Astrophysics Source Code Library

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Searching for codes credited to 'Muñoz, Julian B.'

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[ascl:2306.017] Zeus21: Simulations of 21-cm at cosmic dawn

Zeus21 (Zippy Early-Universe Solver for 21-cm) captures the nonlocal and nonlinear physics of cosmic dawn to create an effective model for the 21-cm power spectrum and global signal. The code takes advantage of the approximate log-normality of the star-formation rate density (SFRD) during cosmic dawn to compute the 21-cm power spectrum analytically. It agrees with more expensive semi-numerical simulations to roughly 10% precision, but has comparably negligible computational cost (~ s) and memory requirements. Zeus21 pairs well with data from HERA, but can be used for any 21-cm inference or prediction. Its capabilities include finding the 21-cm power spectrum (at a broad range of k and z), the global signal, IGM temperatures (Tk, Ts, Tcolor), neutral fraction xHI, Lyman-alpha fluxes, and the evolution of the SFRD; all across cosmic dawn z=5-35. It can also predict UVLFs for HST and JWST. Zeus21 can use three different astrophysical models, one of which emulates 21cmFAST (ascl:1102.023), and can vary the cosmology through CLASS (ascl:1106.020).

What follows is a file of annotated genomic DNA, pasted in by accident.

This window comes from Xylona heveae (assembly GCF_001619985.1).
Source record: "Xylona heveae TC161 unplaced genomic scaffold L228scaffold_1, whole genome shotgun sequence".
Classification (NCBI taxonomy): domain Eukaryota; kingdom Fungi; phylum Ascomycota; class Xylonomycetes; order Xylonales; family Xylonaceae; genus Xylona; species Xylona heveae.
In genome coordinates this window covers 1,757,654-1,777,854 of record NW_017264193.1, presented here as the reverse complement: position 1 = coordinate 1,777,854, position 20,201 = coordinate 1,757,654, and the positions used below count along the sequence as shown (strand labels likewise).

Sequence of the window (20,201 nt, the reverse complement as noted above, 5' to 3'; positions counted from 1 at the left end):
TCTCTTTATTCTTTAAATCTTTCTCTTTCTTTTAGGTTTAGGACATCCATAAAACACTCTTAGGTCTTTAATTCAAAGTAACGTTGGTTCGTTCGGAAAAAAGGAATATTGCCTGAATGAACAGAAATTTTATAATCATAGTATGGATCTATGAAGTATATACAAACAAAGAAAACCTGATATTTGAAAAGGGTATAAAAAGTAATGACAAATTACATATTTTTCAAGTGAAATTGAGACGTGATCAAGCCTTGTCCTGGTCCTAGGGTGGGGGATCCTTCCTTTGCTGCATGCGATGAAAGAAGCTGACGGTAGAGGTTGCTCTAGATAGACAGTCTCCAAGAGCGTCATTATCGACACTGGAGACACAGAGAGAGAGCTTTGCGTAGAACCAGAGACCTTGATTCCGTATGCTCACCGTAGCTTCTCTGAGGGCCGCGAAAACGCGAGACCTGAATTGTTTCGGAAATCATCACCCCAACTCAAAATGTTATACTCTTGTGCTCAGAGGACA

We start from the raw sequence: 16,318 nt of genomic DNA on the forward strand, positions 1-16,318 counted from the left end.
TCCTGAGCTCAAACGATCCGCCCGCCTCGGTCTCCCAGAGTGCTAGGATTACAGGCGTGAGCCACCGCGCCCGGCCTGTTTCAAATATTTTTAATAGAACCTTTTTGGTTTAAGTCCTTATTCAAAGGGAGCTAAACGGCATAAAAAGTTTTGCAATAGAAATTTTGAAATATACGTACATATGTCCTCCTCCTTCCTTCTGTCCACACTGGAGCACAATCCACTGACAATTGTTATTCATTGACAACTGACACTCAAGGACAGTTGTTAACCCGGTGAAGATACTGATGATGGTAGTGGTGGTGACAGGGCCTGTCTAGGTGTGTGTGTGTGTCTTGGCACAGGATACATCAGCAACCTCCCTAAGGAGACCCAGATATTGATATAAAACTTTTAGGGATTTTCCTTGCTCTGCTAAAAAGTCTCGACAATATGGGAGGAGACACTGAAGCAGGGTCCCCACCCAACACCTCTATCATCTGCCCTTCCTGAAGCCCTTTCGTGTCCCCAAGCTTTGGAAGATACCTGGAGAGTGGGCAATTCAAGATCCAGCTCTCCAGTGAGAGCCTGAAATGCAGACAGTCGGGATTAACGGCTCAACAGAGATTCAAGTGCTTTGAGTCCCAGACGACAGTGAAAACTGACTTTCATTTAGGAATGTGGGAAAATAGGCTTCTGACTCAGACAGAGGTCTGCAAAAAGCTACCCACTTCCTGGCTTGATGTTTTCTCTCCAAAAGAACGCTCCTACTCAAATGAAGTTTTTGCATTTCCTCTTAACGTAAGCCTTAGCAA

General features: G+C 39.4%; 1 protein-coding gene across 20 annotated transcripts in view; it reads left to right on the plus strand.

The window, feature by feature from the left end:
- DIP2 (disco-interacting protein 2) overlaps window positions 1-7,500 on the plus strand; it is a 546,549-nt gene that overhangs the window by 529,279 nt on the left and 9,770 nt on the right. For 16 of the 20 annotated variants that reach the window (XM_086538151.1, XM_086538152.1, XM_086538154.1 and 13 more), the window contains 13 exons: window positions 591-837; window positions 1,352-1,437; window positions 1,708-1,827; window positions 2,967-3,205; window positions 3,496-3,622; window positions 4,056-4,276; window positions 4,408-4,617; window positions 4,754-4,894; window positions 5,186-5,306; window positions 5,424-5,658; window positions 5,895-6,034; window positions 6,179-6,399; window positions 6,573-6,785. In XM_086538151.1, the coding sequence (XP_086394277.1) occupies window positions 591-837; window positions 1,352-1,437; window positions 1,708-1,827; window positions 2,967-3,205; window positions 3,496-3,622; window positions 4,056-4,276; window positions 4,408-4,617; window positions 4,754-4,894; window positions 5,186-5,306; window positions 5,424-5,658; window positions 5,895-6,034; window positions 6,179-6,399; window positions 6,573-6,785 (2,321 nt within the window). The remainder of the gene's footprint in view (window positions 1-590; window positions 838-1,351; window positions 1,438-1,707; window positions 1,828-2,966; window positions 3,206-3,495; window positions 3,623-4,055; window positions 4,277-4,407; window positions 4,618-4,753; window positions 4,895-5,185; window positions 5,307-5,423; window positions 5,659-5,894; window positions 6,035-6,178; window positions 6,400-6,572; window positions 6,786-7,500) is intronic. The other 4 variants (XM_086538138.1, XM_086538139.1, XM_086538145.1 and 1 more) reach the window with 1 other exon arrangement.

[ascl:2307.003] RelicFast: Fast scale-dependent halo bias

RelicFast computes the scale-dependent bias induced by relics of different masses, spins, and temperatures, through spherical collapse and the peak-background split. The code determines halo bias in under a second, making it possible to include this effect for different cosmologies, and light relics, at little computational cost.

[ascl:2307.008] 21cmvFAST: Adding dark matter-baryon relative velocities to 21cmFAST

21cmvFAST demonstrates that including dark matter (DM)-baryon relative velocities produces velocity-induced acoustic oscillations (VAOs) in the 21-cm power spectrum. Based on 21cmFAST (ascl:1102.023) and 21CMMC (ascl:1608.017), 21cmvFAST accounts for molecular-cooling haloes, which are expected to drive star formation during cosmic dawn, as both relative velocities and Lyman-Werner feedback suppress halo formation. This yields accurate 21-cm predictions all the way to reionization (z>~10).